While you will still find plenty of space dedicated to recreational reading, the development of new educational technologies and the increasing use of the Internet over the last decade have seen libraries become more and more important in education.
Sitting at the ‘heart’ of the school, libraries have been transformed into learning hubs that provide access to a variety of technological resources that enhance individual and group learning for students and aid teaching and learning requirements for staff.
They provide a place for students to connect with their peers around shared interests and on school-based collaborative work, while staff can utilise these spaces for their own development in delivering targeted literacy, ICT and information skills lessons and conducting professional gatherings.
The newly opened learning hub at St Pius X High School, Adamstown, is a perfect example of how these spaces have been transformed.
The ground floor of the new light-filled, two-storey St Pius X High School library accommodates a designated research area, a seminar room and research pods and houses a non-fiction collection to encourage recreational reading.
The upstairs entry level features circulation and reference desks, another teaching space and a substantial fiction collection.
“This library is a magnificent facility that will certainly enhance the learning experience of every student at St Pius’,” said principal, Robert Emery.
This new space gives students access to an array of resources to further their learning and collaborate on projects such as the school newspaper, mock trial and debating preparation, STEM projects and other tasks set by teachers.
“Not only is the building aesthetically appealing, it represents an important step in the school's long-term educational planning,” said Teacher Librarian at St Pius X, Stephanie Strachan.
“It supports current evidence-based research that ‘powerful libraries make powerful learners’ and is a visual reminder of exciting opportunities for collaboration and 21st century learning pedagogies.”
This evolution of the school library has also seen a shift in the role of the school librarian.
No longer just there to help students hire books and hush students to silence, the teacher librarian is a vital educator who continually evolves and adapts to suit the changing needs of the school community.
With library catalogues and resources now available 24/7, teacher librarians are constantly responding to current and emerging information systems and helping staff and students gain the skills they need to navigate this new online space.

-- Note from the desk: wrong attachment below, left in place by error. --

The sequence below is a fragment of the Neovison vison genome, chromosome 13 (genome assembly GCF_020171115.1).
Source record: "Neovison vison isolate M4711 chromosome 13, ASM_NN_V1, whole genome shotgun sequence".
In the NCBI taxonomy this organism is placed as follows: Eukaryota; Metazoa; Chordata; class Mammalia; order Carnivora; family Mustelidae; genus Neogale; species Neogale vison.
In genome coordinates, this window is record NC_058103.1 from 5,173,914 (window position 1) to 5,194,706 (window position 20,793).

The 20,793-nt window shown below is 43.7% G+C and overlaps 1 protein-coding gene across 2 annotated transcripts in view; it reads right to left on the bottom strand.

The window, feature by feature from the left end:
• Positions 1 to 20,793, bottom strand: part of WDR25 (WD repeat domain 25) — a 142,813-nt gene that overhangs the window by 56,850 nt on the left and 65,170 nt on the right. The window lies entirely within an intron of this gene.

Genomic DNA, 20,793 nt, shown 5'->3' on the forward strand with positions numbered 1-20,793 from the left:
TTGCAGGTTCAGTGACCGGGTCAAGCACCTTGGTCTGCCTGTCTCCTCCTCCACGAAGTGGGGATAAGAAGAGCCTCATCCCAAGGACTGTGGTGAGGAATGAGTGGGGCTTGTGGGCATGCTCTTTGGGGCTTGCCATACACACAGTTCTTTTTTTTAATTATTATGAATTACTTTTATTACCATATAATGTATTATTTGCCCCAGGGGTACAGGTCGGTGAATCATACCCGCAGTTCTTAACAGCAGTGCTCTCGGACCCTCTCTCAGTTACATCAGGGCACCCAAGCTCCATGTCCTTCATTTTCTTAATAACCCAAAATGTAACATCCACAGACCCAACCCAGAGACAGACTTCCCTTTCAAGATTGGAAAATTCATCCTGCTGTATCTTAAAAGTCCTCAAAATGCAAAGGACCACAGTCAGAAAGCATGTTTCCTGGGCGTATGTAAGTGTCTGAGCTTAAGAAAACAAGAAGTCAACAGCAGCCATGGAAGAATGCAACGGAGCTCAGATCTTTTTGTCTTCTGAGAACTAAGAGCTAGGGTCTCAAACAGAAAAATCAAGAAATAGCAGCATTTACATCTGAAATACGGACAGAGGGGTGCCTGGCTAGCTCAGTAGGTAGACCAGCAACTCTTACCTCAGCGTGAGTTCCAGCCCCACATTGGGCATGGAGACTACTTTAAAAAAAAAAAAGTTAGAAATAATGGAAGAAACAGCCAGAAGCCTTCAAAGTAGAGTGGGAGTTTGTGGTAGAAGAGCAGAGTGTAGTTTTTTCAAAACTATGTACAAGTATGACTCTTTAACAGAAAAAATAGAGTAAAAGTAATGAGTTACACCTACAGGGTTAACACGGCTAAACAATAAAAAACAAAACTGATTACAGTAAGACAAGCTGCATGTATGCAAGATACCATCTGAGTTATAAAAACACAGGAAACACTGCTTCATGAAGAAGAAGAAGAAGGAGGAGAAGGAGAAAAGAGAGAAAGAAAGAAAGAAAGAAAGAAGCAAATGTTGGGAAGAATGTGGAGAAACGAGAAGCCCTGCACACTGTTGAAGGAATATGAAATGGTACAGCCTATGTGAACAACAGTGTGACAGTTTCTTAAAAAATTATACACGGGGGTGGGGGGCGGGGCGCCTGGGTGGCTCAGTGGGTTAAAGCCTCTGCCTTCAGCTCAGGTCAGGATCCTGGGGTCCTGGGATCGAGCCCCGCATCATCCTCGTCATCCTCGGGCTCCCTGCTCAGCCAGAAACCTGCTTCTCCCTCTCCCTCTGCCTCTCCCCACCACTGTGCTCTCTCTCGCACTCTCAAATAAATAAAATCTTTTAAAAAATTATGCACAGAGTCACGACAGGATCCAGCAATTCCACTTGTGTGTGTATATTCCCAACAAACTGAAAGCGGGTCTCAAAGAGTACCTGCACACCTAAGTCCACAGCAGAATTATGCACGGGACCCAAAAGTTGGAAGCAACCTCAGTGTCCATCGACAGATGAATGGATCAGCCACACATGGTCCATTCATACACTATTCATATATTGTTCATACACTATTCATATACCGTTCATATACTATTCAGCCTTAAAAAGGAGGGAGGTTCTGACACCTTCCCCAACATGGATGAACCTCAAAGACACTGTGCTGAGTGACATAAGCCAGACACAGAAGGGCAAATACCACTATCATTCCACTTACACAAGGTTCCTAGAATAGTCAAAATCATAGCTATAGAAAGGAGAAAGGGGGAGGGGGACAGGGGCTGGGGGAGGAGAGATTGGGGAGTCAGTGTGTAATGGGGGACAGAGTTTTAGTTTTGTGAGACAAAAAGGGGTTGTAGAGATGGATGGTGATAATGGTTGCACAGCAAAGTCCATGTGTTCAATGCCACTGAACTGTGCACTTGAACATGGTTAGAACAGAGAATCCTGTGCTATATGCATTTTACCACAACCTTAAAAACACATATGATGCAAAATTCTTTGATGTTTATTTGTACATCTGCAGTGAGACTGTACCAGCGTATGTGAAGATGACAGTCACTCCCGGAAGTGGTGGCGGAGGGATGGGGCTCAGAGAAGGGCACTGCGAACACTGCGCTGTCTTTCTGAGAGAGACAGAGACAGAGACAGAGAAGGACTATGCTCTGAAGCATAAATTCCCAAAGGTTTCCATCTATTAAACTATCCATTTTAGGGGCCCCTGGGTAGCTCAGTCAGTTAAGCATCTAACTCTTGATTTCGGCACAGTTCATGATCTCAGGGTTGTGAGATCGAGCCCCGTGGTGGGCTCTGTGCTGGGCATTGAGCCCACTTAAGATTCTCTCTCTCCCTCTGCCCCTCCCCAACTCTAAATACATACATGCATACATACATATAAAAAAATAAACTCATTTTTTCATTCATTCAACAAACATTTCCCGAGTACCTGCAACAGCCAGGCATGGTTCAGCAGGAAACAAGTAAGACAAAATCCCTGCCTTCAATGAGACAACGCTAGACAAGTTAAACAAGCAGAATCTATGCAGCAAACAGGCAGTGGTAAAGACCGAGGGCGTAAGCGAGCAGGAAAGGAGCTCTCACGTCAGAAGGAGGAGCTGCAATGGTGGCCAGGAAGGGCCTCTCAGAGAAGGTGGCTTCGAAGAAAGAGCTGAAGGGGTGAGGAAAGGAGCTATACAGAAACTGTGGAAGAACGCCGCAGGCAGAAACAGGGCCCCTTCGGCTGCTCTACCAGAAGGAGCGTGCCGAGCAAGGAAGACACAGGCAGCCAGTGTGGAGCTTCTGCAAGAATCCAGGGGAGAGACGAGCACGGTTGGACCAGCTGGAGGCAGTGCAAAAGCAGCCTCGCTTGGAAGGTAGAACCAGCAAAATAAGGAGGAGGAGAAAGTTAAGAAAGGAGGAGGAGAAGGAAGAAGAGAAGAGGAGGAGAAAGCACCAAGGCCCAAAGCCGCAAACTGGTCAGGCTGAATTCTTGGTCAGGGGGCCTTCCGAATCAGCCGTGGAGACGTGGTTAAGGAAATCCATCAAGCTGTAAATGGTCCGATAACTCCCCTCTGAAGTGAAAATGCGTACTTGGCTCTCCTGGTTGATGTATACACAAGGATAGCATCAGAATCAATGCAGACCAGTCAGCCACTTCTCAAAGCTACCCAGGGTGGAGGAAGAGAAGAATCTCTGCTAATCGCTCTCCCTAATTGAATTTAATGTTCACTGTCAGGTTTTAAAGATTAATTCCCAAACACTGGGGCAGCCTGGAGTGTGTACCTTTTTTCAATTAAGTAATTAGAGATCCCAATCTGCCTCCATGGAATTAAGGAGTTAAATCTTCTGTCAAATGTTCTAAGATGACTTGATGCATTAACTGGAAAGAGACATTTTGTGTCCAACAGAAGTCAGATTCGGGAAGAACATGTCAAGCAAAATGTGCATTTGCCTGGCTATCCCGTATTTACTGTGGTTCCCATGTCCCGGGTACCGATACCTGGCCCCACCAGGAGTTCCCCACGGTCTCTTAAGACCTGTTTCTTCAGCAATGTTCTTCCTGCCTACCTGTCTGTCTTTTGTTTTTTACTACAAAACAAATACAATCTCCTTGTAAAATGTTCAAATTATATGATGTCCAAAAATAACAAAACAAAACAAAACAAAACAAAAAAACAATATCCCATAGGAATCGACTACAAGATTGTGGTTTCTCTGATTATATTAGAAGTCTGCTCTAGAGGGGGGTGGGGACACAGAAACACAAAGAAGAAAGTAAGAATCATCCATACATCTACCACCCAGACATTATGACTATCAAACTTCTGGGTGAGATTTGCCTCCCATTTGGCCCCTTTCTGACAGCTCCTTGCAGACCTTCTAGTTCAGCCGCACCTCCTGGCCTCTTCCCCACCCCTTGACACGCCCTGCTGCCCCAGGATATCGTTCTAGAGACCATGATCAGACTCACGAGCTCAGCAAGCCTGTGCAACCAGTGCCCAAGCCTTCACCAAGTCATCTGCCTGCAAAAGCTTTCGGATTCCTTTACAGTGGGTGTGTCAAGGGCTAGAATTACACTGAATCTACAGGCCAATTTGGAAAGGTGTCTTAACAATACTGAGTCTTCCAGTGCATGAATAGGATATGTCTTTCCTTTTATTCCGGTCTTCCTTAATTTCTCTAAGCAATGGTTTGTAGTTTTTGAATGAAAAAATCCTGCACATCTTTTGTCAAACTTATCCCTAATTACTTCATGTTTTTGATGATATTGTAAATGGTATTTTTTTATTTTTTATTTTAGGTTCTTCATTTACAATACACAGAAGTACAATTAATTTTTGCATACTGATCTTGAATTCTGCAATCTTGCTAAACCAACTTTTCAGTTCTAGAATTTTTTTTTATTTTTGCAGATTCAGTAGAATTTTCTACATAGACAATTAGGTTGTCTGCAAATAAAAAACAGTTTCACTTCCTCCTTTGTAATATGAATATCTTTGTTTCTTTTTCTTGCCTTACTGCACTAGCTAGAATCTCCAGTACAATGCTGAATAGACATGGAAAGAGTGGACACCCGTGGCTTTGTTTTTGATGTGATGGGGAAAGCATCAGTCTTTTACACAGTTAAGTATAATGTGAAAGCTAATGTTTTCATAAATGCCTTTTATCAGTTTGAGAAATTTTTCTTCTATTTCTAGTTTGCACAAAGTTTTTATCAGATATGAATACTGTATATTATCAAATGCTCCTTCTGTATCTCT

As well as ensuring that staff and students are given the best possible access to available resources, the teacher librarian also sifts through vast sources of information available online to determine what is trustworthy and relevant.
On top of managing the resources and the library space, teacher librarians also provide professional development for staff, teach new skills and content, promote reading and continually provide data to support their programs.
Aside from the educational benefits, learning hubs are proving to have a positive impact on student wellbeing as they become warm, welcoming and inclusive retreats.
Regardless of what is happening at home or on the playground, libraries give students access to uninterrupted thinking time and provide a space where they know they can go and always feel supported.
These contemporary learning facilities are helping to develop the future of education and are creating successful, confident and creative learners.
“While the demise of books and the library has been a topic of conversation, I think we often forget that a book is just one way of distributing information,” said Teacher Librarian at St Paul’s Catholic College, Booragul, Kerri Beezley.
“Having new ways to distribute information has highlighted the importance of libraries and teacher librarians in equipping students with the skills to be information-literate and responsible digital citizens.”